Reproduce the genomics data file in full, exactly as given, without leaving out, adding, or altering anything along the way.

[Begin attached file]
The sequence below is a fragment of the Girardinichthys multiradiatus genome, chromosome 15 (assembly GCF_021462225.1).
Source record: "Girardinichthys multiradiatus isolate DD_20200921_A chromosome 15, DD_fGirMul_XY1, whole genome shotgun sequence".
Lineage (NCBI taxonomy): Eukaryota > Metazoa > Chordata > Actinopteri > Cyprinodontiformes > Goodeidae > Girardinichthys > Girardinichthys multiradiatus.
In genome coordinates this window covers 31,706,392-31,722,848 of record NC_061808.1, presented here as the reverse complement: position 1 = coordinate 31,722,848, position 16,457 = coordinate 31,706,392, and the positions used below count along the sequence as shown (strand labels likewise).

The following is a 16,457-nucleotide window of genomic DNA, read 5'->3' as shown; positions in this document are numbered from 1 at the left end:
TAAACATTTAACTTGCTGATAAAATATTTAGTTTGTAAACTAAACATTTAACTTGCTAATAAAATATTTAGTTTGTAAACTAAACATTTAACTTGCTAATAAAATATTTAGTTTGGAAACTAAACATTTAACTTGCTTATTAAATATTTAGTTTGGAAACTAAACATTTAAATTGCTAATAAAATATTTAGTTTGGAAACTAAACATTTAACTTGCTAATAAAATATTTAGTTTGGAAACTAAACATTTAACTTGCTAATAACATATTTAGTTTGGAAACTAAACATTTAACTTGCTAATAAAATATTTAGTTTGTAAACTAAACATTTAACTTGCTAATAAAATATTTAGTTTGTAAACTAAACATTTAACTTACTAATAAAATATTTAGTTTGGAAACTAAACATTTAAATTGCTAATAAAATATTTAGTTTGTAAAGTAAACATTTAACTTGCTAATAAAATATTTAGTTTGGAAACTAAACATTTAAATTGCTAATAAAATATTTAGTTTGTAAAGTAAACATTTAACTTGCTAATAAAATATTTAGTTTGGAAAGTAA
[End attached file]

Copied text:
The sequence below is a fragment of the Girardinichthys multiradiatus genome, chromosome 15 (assembly GCF_021462225.1).
Source record: "Girardinichthys multiradiatus isolate DD_20200921_A chromosome 15, DD_fGirMul_XY1, whole genome shotgun sequence".
Lineage (NCBI taxonomy): Eukaryota > Metazoa > Chordata > Actinopteri > Cyprinodontiformes > Goodeidae > Girardinichthys > Girardinichthys multiradiatus.
In genome coordinates this window covers 31,706,392-31,722,848 of record NC_061808.1, presented here as the reverse complement: position 1 = coordinate 31,722,848, position 16,457 = coordinate 31,706,392, and the positions used below count along the sequence as shown (strand labels likewise).

The following is a 16,457-nucleotide window of genomic DNA, read 5'->3' as shown; positions in this document are numbered from 1 at the left end:
TAAACATTTAACTTGCTGATAAAATATTTAGTTTGTAAACTAAACATTTAACTTGCTAATAAAATATTTAGTTTGTAAACTAAACATTTAACTTGCTAATAAAATATTTAGTTTGGAAACTAAACATTTAACTTGCTTATTAAATATTTAGTTTGGAAACTAAACATTTAAATTGCTAATAAAATATTTAGTTTGGAAACTAAACATTTAACTTGCTAATAAAATATTTAGTTTGGAAACTAAACATTTAACTTGCTAATAACATATTTAGTTTGGAAACTAAACATTTAACTTGCTAATAAAATATTTAGTTTGTAAACTAAACATTTAACTTGCTAATAAAATATTTAGTTTGTAAACTAAACATTTAACTTACTAATAAAATATTTAGTTTGGAAACTAAACATTTAAATTGCTAATAAAATATTTAGTTTGTAAAGTAAACATTTAACTTGCTAATAAAATATTTAGTTTGGAAACTAAACATTTAAATTGCTAATAAAATATTTAGTTTGTAAAGTAAACATTTAACTTGCTAATAAAATATTTAGTTTGGAAAGTAA